The English words floating above this sentence were captured from mainline German websites an dem Nacht 25 November 2001. They are currently being detained as material witnesses by the language cops.
One Small Step toward the One-World Language.
Call it hybrid German-English fashionable speech, trendy and oh so pop....
Or label it an encroachment of epic proportions by English upon Deutsch.... (Though we wonder, what is an epic proportion?)
Or demonize it as a bastardized tongue, definitely verboten: Speak it, the language cops warn, and you shall stand accused of crime.
Denglisch? Michael Quinion, the British scholar and critic, defines (as deeply as anyone) the meaning of the word. His definition appears just below. The grammatical slope which Denglisch ascends is slippery, rock-strewn, and poorly charted. Imprecise? You bet. Even the spelling is an object of debate. We at Planet Deutsch prefer to add the c and spell it Denglisch, but we're certainly not doctrinaire about the issue. You can visit Mr. Quinion's website,
World Wide Words: Exploring the English Language to look into the question and other issues of language. Here's what Mr. Quinion writes:
"It's open to debate whether this is really an English word, though it has been seen in a number of English-language publications in recent months, because it was actually coined in German. Its first letter comes from Deutsch, the German for German, plus Englisch, the German for English (it is sometimes anglicised to Denglish). It refers to the hybrid German-English fashionable speech of younger Germans, heavily influenced in particular by American English.
It's perhaps only to be expected that computerese such as e-mail and homepage are standard. Outside computing, you may encounter task force, party, shopping, goalgetter, and sales among many others. On German railways, you will find service points, ticket counters and lounges.
"Many Germans have been angered by what they see as the linguistic imperialism of such imports. Some, such as Eckart Werthebach, the regional interior minister in Berlin, have called for a language purification law to ban them; others have suggested an Academy for the Cultivation and Protection of the German Language, like the Académie Française. What annoys them especially is the way that English words infiltrate otherwise normal German sentences. An example was a notice seen at a German airport: 'Mit dem stand-by-upgrade-Voucher kann das Ticket beim Check-in aufgewertet werden'.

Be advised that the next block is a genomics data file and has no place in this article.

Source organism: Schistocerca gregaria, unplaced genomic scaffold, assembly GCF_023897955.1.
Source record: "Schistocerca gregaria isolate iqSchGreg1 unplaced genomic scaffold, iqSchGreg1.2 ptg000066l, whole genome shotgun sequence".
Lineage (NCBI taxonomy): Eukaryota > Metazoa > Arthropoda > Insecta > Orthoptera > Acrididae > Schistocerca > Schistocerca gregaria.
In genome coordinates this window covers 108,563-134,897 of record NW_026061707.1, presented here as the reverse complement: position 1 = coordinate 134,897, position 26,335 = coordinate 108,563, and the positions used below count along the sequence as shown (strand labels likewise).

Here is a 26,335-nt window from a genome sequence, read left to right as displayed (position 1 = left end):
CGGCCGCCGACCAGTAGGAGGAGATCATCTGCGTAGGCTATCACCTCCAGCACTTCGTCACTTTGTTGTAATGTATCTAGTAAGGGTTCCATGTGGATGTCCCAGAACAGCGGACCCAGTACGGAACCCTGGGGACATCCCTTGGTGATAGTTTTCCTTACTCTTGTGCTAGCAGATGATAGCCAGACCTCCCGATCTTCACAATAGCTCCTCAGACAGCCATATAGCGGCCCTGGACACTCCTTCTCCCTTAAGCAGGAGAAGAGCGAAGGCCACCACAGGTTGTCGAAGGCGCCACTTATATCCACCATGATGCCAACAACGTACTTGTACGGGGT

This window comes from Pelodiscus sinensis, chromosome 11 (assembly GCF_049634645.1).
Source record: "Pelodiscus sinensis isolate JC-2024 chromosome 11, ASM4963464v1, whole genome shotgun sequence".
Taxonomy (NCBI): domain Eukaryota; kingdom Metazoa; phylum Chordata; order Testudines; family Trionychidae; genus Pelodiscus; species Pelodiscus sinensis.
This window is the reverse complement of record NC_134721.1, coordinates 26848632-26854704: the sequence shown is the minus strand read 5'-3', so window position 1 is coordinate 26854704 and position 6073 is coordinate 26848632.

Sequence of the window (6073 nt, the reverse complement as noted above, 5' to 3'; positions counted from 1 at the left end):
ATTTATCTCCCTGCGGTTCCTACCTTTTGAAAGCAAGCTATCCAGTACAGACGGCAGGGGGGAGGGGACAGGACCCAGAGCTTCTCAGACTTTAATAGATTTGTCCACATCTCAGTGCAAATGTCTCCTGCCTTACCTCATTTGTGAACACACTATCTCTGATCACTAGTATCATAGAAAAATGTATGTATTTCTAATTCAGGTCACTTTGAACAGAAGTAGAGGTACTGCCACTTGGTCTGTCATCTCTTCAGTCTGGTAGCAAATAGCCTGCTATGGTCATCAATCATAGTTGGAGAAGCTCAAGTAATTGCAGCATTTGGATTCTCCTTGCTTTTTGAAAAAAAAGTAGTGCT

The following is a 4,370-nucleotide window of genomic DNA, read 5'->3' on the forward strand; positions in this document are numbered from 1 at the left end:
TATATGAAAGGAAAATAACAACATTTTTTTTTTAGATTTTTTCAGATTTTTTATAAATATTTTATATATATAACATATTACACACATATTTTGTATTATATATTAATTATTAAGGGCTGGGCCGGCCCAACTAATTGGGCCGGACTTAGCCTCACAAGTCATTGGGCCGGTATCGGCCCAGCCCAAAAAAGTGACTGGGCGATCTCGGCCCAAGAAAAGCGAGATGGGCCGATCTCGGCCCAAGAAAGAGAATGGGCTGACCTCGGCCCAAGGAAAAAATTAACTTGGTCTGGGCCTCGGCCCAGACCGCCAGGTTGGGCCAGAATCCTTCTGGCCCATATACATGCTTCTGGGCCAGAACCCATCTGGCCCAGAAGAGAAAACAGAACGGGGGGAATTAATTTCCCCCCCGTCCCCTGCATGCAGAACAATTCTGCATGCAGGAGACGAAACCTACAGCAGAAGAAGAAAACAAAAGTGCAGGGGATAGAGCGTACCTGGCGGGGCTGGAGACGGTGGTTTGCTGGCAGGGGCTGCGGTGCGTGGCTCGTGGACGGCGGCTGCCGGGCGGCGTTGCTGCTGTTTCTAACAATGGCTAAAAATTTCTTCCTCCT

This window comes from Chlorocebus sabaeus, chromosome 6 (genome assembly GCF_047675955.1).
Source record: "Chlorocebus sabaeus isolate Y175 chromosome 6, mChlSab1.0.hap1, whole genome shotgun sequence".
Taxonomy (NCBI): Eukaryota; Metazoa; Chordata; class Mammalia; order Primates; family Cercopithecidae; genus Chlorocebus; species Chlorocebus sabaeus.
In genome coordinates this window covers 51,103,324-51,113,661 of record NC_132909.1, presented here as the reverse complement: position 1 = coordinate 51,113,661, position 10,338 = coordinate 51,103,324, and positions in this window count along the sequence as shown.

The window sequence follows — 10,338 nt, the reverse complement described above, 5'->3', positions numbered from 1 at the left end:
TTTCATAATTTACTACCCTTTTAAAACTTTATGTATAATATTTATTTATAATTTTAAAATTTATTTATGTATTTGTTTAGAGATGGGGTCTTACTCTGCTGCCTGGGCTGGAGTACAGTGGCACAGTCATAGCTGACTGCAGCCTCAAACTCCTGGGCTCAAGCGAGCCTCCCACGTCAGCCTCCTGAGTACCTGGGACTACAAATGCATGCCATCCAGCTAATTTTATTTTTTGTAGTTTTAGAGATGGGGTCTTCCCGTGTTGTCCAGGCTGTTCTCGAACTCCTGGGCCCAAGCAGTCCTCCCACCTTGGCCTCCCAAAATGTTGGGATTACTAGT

"Denglish joins a variety of other words of similar kind, such as Japlish, Chinglish (Chinese), Konglish (Korean), Russlish, Hinglish (Hindi), Spanglish, Polglish (Polish), Dunglish (Dutch), Singlish (Singaporean English) and Swenglish (Swedish), not to mention Franglais, of course."
World Wide Words is copyright © Michael Quinion, 1996-. All rights reserved.
Einfach Besser, or Simply the Best?
Preponderance of Anglicisms.
Why Do Languages Go to War?
Sie müssen sich doch nur ansehen, wer dieses Geschwafel in unserem Lande eigentlich verzapft. ...Das sind Leute, die glauben, ihre Halbbildung könnten sie dadurch steigern, daß sie sich, weil es als schick gilt, plötzlich nicht mehr in Deutsch ausdrücken.
— Staatsminister im Auswärtigen Amt Helmut Schäfer (FDP), auf einer Podiumsdiskussion in Hannover, 24. 10. 1999
Verein Deutsche Sprache e.V.
*This is the first step toward THE One World Language.
Tritt Zwei. Step Two: Subordination in a submarine!